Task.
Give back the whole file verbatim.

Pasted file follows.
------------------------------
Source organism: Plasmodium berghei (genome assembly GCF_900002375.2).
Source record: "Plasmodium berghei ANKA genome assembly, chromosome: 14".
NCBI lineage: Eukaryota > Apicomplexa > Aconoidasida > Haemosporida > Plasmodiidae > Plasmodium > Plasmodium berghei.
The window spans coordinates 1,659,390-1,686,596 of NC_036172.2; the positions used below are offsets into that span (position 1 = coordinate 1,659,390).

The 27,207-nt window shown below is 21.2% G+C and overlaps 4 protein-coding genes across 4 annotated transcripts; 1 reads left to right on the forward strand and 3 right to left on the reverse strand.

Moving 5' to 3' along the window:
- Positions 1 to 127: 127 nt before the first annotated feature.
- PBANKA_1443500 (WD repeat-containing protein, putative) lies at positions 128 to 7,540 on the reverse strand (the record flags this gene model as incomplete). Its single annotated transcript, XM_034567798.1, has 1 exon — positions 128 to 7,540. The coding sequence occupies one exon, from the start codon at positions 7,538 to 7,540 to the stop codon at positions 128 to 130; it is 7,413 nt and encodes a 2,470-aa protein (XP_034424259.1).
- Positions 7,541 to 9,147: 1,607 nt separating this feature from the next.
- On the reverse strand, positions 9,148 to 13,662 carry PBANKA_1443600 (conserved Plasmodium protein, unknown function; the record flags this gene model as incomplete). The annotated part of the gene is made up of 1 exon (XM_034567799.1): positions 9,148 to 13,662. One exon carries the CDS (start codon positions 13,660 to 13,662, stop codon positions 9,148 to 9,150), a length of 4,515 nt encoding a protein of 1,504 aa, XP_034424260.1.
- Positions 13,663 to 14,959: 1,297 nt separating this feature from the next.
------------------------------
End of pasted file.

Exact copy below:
Source organism: Plasmodium berghei (genome assembly GCF_900002375.2).
Source record: "Plasmodium berghei ANKA genome assembly, chromosome: 14".
NCBI lineage: Eukaryota > Apicomplexa > Aconoidasida > Haemosporida > Plasmodiidae > Plasmodium > Plasmodium berghei.
The window spans coordinates 1,659,390-1,686,596 of NC_036172.2; the positions used below are offsets into that span (position 1 = coordinate 1,659,390).

The 27,207-nt window shown below is 21.2% G+C and overlaps 4 protein-coding genes across 4 annotated transcripts; 1 reads left to right on the forward strand and 3 right to left on the reverse strand.

Moving 5' to 3' along the window:
- Positions 1 to 127: 127 nt before the first annotated feature.
- PBANKA_1443500 (WD repeat-containing protein, putative) lies at positions 128 to 7,540 on the reverse strand (the record flags this gene model as incomplete). Its single annotated transcript, XM_034567798.1, has 1 exon — positions 128 to 7,540. The coding sequence occupies one exon, from the start codon at positions 7,538 to 7,540 to the stop codon at positions 128 to 130; it is 7,413 nt and encodes a 2,470-aa protein (XP_034424259.1).
- Positions 7,541 to 9,147: 1,607 nt separating this feature from the next.
- On the reverse strand, positions 9,148 to 13,662 carry PBANKA_1443600 (conserved Plasmodium protein, unknown function; the record flags this gene model as incomplete). The annotated part of the gene is made up of 1 exon (XM_034567799.1): positions 9,148 to 13,662. One exon carries the CDS (start codon positions 13,660 to 13,662, stop codon positions 9,148 to 9,150), a length of 4,515 nt encoding a protein of 1,504 aa, XP_034424260.1.
- Positions 13,663 to 14,959: 1,297 nt separating this feature from the next.